In the particular embodiment of my invention illustrated in the accompanying drawings by way otexamnle, I show "the substantially flat strip oi material, preterably, although not necessarily of metal, forming the body length or shank 10. One end portion of the body length or shank i0 is bent, or otherwise formed, to provide the pressure gauge receiving and retaining loop ll having the flat clamping plate 11 -formed by the free end length of the loop 11, parallel with and adapted to bear against the adjacent face of the shank 10. A loop adjusting and clamping bolt 12 extends through the shank i0 and clamping plate 11" of the loop, and this bolt 12 is provided with the nut 12 for drawing the clamping plate 11 against the shank 10 and securing the loop 11 firmly around any element mounted therein. The opposite end of the shank 1.0 is enlarged and the central portion thereof is cut away to form the opposite, diverging jaws 13 having the inner, opposed edges thereo'l serrated or toothed at 13, to provide a wrench'of the rigid, alligator jaw type.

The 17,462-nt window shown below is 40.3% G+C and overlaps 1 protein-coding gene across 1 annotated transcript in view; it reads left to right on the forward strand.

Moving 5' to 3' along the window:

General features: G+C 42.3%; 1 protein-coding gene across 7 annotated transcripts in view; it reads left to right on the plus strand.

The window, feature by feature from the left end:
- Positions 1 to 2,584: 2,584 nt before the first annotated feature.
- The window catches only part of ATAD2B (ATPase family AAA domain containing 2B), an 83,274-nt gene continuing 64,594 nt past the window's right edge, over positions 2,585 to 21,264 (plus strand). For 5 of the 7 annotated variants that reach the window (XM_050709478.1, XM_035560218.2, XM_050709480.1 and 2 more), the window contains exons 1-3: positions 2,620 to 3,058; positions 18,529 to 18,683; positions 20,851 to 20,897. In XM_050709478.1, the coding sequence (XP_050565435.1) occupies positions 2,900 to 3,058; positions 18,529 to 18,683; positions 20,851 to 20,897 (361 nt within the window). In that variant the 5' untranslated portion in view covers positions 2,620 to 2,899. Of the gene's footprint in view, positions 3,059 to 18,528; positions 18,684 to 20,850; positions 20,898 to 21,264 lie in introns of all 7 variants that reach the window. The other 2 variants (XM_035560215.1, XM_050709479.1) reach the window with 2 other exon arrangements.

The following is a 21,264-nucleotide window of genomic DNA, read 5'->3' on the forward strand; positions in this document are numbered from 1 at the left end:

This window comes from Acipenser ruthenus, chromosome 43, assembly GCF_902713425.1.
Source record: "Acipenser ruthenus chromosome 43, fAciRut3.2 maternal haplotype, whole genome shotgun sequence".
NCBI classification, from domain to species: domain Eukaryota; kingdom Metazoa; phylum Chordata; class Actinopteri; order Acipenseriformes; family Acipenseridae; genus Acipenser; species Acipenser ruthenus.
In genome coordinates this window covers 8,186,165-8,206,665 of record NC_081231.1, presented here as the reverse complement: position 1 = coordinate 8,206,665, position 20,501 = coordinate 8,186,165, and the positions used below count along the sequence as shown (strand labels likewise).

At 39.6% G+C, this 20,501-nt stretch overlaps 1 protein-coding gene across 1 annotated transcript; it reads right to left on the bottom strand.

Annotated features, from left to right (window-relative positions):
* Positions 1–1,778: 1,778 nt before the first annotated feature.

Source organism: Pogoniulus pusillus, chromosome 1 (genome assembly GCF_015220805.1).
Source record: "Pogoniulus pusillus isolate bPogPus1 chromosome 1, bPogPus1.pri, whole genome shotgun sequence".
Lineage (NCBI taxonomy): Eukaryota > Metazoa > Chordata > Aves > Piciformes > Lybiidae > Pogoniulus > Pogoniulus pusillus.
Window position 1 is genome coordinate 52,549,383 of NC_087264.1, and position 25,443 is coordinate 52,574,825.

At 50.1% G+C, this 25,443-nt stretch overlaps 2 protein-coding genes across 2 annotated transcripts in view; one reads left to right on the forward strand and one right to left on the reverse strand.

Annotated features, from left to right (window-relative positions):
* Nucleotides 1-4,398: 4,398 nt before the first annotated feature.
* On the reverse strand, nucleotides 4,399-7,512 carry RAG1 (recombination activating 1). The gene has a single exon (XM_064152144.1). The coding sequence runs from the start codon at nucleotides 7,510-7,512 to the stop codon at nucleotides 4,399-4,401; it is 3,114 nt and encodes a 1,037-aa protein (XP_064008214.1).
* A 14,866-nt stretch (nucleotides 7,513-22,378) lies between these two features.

As hereinbei'ore referred to, the present invention is particularly applicable to tire versally used Schrader and Twitchell types, although it is to be understood that it is not intended or desired to limit the invention to these specifically named types, as the invention is applicable to any and all tire pressure gauges typified generally by these aforementioned types. in the example illustrated herewith I show the invention applied to a tire pressure gauge 20, of the Schradei type. The gauge 20 is mounted. in the loop 11 oi the shank 10, with the loop, the material of which is of considerably less width than the length of the gauge, positioned around the gauge 20 intermediate the ends thereof. The nut 12 is tightened on the belt 12 and the clampingplate 11 drawn toward the shank 10 with the loop ll iirmly and securely maintained around and retaining the gauge 20 in proper position in the loop 11, with resoect to the shank l0. it is apparent that. due to the construction oi the loop ll with the clamping plate ll and the bolt 12 and nut 1%, any size and shape of pressure gauge, within the range oi the extreme adjusted positions ofthe loop 11, can be securely and firmly mounted in operativeposition on the shank 10.